Mr. José Manuel Morán, Vice-president of the Spanish Chapter of the Club of Rome, and a speaker of Session 3: EU Social Policies. The Standards of a Social Model in Europe, due to personal matters finally could not be present in the Conference. However, we would like to share an abstract of his proposed contribution. The following is an abstract of his proposed intervention.
The essential mission of the Club of Rome is to act as a global catalyst for change through the identification and analysis of the crucial problems facing humanity and the communication of such problems to the most important public and private decision makers as well as to the general public. As such, this mission will be filled especially if these debates contribute to collective awareness and urge everyone to take responsibility for the common destiny.
Aware of the difficult situation faced by countries at European level, but also in a global scale, the Club of Rome proposes to give priority to debates and discussions on new productive models that allow new forms of economies, where social commitment, sustainability and cooperation are key. Moreover, he adds that the Club considers it essential to solve how people can have a decent job to facilitate social inclusion and personal development. However, he believes it is also necessary to discuss new values consistent with the changing human circumstances and the scientific developments achieved.
The economic crisis that started five years ago is testing the stability of many models and organisational structures, which would also be as complex and interesting as is the proper process to forge a Union at the level of the new century. Such a process is being shaken by an unprecedented impact in their economic structures, with serious repercussions in the social and institutional spheres. Hence the challenge of establishing patterns of European governance is also a test to experiment with new capabilities that strengthen governance amid a growing and unstoppable globalisation. And with that, it can be observed a shift of world power from the Atlantic shores, cradles of the industrial civilization, to the Pacific ones.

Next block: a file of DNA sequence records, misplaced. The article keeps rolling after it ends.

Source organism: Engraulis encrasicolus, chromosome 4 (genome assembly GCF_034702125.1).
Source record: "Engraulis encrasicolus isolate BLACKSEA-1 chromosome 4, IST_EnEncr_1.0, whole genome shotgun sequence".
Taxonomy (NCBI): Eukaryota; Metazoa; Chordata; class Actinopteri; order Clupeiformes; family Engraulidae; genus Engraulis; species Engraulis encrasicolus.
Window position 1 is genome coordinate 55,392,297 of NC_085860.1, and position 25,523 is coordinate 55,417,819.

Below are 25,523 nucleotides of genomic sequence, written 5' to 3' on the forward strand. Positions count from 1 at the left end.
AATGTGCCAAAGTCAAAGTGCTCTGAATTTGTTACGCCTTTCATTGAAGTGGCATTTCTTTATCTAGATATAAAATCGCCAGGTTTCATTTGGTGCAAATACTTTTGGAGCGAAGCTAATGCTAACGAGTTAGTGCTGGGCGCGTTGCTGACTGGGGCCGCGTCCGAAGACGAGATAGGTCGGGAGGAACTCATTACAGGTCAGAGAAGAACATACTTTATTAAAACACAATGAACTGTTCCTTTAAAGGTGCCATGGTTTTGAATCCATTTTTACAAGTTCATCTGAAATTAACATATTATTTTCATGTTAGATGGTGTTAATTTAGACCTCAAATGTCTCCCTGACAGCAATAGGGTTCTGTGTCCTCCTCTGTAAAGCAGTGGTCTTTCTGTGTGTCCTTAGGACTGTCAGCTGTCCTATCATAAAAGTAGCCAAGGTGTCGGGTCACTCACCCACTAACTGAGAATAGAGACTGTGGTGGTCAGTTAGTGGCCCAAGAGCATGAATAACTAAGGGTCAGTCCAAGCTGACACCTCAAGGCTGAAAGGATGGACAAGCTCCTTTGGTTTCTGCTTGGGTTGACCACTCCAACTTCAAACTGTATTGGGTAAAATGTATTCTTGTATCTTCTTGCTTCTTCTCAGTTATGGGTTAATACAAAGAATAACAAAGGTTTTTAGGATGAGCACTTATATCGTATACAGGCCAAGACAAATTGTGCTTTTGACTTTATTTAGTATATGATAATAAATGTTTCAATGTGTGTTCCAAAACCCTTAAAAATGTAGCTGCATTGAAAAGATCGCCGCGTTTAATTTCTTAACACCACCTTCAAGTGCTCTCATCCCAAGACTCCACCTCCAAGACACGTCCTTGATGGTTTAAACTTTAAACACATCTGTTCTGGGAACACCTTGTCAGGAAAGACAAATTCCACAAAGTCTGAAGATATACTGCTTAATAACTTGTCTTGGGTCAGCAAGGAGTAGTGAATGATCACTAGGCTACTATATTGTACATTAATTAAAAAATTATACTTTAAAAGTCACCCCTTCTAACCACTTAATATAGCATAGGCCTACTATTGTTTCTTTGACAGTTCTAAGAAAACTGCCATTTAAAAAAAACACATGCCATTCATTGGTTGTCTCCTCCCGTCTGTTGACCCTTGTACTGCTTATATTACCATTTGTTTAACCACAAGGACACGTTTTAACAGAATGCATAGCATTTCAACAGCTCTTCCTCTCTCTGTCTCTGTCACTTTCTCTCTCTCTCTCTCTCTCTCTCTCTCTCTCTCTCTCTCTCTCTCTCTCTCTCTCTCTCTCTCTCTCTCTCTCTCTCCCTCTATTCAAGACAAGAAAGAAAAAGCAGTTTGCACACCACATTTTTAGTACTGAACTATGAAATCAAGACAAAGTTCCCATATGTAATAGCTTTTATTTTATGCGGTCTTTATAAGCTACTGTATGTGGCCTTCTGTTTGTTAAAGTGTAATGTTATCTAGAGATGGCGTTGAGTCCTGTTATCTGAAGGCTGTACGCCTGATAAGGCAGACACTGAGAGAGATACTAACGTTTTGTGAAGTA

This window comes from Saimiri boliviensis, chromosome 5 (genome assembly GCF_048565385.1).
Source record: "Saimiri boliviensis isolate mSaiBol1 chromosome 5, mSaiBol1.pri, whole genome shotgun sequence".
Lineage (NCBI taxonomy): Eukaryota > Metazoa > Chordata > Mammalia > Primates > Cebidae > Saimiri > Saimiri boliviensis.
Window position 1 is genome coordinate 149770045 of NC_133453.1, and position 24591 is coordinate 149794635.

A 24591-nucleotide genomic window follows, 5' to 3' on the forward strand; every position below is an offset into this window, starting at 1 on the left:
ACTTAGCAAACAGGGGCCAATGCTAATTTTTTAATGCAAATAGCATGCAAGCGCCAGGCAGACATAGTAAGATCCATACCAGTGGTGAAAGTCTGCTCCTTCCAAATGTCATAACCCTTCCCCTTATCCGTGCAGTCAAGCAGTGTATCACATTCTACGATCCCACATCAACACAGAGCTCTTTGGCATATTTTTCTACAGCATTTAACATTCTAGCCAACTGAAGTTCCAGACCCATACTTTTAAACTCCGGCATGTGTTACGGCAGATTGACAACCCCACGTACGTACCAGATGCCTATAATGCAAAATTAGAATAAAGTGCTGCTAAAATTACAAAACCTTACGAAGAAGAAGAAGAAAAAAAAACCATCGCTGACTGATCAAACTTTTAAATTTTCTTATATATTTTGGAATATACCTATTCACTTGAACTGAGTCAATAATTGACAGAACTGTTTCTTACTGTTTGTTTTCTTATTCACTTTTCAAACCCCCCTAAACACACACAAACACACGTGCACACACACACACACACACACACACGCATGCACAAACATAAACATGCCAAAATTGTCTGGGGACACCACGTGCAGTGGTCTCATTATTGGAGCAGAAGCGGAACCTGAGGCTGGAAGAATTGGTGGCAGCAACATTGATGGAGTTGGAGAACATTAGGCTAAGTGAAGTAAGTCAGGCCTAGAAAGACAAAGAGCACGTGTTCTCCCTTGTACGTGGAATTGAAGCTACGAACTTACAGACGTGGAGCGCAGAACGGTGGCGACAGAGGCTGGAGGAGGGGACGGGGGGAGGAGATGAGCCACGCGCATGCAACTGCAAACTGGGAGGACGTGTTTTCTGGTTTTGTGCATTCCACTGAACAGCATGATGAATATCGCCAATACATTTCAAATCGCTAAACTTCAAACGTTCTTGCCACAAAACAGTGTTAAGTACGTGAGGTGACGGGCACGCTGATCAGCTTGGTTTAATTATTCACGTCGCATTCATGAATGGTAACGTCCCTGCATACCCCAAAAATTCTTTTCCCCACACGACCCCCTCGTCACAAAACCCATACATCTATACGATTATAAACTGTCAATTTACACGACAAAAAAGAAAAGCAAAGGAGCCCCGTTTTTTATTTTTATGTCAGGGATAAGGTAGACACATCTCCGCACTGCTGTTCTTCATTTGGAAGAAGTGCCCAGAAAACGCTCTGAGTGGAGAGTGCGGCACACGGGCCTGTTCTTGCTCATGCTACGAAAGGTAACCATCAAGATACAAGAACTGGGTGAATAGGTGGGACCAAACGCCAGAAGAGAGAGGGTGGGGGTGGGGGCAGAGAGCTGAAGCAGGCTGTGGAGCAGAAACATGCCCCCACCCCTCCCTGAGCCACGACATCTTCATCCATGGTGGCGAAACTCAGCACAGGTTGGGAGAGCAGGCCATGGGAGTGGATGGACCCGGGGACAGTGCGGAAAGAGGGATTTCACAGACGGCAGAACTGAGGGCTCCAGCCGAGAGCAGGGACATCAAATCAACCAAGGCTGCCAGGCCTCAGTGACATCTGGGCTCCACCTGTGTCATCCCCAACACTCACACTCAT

With its White Paper on European Governance in 2001, Europe agreed on a new governance, it provided a set of neatly developed regulations, but very far from the citizen’s feeling. Technocracy triumphed over Politics, and everything stayed in the mere immediate government action.
Today, as before, pretending to spread its social model without understanding the external circumstances and future threats is to continue prioritizing governance over governability. Even knowing that only through the search of government’s capabilities that strengthen the governability it will be possible to regain public trust, rebuild illusions for a common future and find new policies to preserve and extend the European social model. Otherwise, Europe will live increasingly distant elections from the citizen; while there will be an increase in xenophobia, exclusion and particularisms that undermine the richness of multiculturalism and cooperation.
To do this we must encourage citizen participation through its agents and associations, inviting them to propose initiatives and solutions and to which we avoid excessive formalism. These are times for open dynamics, inventing and contrasting new representativeness, since we need models consistent with the current times.
Nevertheless, Europe before obsessing to preserve its social model without asking how to collect the resources needed, it will have to make sure that progress in economic and financial governance introduce as well social and solidarity commitments.
For it is not having a financial and productive system more profitable and solvent only, but to ensure that these systems devote part of their surplus to strengthen social cohesion and to achieve a less unequal society.
Competitiveness and cohesion need to go hand in hand, and both need to contribute so that European citizens are hopeful again with a human development project which also takes into account nature preservation and the legacy to pass on to new generations.
In short, it will be needed to look no further than a new governance for the social model, new policies that risk setting the governability needed for Europe, so that its construction is not at risk of being mere historical anecdotes of the second half of the twentieth century.